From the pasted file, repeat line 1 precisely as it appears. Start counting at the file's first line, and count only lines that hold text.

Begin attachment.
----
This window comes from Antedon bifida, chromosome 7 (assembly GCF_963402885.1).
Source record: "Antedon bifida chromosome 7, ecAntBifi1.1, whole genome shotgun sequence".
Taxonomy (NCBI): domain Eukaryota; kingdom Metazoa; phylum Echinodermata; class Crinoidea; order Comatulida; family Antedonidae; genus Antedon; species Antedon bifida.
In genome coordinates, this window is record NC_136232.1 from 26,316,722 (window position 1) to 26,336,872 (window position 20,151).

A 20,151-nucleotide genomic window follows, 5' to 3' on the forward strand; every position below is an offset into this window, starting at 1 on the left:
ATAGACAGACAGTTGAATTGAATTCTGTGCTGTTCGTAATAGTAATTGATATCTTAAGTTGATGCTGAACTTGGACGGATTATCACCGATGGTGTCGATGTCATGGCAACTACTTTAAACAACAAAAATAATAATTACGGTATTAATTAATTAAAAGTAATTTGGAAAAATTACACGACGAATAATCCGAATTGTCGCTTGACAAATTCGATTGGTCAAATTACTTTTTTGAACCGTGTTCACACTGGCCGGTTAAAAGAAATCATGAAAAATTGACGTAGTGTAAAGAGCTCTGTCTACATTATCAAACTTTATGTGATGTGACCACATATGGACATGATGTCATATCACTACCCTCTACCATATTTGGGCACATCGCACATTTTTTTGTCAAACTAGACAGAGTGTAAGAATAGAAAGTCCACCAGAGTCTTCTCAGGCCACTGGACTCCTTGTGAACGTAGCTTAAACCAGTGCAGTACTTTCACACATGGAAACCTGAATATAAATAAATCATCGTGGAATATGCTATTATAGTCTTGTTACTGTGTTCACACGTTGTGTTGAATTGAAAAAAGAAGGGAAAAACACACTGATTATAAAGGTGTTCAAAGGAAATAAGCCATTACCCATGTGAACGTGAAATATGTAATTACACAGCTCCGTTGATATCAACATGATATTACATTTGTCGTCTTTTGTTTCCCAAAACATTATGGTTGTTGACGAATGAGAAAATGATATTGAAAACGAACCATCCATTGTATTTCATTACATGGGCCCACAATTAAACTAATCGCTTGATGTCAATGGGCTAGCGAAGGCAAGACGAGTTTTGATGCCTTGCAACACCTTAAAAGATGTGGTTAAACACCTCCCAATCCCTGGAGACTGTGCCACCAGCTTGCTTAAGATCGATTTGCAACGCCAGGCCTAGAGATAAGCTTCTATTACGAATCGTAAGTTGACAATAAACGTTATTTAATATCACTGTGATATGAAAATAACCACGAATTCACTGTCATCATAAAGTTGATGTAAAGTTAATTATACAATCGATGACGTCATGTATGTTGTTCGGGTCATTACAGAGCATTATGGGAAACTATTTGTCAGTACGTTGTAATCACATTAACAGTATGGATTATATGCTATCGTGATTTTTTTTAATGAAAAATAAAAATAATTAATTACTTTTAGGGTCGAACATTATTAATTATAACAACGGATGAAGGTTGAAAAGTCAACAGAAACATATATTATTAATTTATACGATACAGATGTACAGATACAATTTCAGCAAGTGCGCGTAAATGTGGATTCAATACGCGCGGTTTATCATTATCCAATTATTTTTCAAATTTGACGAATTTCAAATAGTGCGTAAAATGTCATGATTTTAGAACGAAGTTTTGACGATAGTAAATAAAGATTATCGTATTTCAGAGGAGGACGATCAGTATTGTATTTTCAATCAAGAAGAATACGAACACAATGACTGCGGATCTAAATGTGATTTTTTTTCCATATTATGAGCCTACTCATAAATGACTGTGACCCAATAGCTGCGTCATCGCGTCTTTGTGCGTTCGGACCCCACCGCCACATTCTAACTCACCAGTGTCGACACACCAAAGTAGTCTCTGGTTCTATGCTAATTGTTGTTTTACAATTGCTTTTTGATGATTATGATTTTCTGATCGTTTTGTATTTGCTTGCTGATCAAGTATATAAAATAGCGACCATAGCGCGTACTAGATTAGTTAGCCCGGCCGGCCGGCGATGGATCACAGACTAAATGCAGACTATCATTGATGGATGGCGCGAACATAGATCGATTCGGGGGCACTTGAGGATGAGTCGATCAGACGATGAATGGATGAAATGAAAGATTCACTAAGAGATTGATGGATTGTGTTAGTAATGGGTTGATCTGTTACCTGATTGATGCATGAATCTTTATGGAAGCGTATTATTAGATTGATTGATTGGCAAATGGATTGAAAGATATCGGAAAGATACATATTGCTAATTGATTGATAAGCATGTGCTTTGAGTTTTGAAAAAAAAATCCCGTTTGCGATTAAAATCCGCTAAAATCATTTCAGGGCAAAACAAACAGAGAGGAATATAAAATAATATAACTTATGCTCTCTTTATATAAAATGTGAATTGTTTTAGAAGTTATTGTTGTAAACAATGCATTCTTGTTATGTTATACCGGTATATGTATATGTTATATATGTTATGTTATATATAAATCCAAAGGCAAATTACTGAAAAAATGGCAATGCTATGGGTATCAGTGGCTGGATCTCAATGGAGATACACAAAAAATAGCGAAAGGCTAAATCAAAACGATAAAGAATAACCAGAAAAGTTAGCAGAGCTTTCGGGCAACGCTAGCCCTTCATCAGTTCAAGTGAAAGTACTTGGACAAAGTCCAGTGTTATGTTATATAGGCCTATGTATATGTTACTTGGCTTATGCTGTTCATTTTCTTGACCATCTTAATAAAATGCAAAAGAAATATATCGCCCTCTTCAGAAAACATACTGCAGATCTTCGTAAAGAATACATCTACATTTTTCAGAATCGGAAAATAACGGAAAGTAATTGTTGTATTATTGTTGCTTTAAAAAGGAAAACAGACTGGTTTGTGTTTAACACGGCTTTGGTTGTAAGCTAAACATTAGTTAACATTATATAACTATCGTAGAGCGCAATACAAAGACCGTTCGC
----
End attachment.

This window comes from Antedon bifida, chromosome 7 (assembly GCF_963402885.1).